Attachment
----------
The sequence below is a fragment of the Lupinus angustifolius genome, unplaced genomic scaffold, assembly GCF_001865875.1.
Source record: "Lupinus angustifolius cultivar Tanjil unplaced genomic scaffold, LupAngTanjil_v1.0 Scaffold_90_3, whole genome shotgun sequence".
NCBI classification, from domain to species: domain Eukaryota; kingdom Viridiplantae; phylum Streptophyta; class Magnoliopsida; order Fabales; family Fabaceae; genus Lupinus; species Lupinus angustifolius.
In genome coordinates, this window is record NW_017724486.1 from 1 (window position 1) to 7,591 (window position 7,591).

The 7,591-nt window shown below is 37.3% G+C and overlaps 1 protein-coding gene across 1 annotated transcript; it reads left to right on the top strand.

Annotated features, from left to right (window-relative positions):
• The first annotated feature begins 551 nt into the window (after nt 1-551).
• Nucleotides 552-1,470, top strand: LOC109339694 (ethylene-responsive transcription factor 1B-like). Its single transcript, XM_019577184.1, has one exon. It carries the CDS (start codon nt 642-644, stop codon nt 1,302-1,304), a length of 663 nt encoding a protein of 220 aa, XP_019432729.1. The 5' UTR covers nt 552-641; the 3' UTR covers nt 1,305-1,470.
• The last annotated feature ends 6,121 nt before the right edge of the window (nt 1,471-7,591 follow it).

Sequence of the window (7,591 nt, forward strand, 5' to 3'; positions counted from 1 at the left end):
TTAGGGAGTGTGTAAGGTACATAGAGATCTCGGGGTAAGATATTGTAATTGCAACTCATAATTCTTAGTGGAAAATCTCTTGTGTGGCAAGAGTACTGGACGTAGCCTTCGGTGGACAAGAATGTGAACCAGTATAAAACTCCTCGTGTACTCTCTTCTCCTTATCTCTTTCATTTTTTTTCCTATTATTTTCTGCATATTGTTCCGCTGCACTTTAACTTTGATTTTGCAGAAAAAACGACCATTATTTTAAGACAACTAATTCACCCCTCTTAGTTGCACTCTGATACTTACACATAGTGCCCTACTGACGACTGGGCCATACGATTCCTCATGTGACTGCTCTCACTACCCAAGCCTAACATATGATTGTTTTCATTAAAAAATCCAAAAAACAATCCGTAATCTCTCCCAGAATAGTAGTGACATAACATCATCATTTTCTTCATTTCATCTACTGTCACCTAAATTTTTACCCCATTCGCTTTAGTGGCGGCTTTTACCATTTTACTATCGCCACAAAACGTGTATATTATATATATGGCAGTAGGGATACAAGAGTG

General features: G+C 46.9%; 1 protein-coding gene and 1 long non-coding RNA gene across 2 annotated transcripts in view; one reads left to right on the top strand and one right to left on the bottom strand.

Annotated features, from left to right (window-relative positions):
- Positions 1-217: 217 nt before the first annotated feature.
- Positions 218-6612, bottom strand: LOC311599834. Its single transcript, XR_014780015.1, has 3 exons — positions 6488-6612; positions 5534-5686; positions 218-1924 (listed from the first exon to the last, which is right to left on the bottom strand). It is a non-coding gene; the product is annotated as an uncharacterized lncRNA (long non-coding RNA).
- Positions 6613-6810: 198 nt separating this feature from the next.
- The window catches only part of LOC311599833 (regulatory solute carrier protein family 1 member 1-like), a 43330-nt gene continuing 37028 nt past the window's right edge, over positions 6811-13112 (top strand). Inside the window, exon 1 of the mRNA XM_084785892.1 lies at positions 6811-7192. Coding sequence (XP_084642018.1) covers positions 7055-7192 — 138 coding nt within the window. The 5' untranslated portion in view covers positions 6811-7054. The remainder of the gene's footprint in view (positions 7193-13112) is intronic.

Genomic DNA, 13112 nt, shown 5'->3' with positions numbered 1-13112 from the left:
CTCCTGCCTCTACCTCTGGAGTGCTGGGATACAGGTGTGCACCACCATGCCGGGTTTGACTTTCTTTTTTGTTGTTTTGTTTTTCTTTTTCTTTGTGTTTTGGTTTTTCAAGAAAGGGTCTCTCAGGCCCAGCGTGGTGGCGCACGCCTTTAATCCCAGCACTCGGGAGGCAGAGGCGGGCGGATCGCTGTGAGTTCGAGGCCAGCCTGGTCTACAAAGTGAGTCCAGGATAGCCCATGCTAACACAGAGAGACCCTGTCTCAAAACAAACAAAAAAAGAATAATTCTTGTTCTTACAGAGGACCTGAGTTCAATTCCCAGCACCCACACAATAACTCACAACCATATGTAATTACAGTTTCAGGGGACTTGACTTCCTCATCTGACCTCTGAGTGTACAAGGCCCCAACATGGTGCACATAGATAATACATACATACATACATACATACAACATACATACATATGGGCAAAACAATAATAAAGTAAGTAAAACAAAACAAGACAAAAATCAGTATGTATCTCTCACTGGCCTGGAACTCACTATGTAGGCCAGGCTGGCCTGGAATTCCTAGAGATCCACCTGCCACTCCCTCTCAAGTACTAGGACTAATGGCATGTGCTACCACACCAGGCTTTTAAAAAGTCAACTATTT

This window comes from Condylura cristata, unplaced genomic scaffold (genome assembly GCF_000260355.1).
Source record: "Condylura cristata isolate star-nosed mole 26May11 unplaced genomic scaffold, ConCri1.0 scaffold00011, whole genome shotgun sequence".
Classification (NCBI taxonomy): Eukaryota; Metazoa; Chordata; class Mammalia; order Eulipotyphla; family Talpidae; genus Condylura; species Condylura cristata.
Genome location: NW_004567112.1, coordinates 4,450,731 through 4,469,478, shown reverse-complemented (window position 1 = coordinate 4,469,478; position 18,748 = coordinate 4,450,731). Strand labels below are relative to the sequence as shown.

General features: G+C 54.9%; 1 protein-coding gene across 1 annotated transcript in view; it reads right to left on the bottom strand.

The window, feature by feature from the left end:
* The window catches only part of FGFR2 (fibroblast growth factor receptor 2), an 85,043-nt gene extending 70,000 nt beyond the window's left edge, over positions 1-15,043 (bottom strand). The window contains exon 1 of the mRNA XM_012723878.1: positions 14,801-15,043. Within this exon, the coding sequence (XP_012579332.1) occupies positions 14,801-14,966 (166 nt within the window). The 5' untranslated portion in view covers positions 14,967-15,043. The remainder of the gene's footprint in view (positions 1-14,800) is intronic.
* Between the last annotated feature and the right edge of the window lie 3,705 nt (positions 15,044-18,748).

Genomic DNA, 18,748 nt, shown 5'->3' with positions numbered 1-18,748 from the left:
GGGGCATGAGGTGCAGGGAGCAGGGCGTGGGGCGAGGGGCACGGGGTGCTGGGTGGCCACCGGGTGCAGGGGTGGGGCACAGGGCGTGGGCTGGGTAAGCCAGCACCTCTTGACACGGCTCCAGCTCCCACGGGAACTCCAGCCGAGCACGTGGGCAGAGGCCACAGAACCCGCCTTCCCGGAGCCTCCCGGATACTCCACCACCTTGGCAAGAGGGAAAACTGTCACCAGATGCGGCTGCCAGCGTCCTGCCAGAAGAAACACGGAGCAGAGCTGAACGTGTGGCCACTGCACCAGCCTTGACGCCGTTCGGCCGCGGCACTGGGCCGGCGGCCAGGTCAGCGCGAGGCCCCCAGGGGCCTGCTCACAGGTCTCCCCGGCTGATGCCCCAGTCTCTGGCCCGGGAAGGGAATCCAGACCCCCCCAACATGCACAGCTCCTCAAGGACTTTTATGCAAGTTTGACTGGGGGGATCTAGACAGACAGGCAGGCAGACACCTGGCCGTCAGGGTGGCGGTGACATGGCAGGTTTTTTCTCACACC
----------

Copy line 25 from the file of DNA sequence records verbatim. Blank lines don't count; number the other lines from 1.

The window, feature by feature from the left end: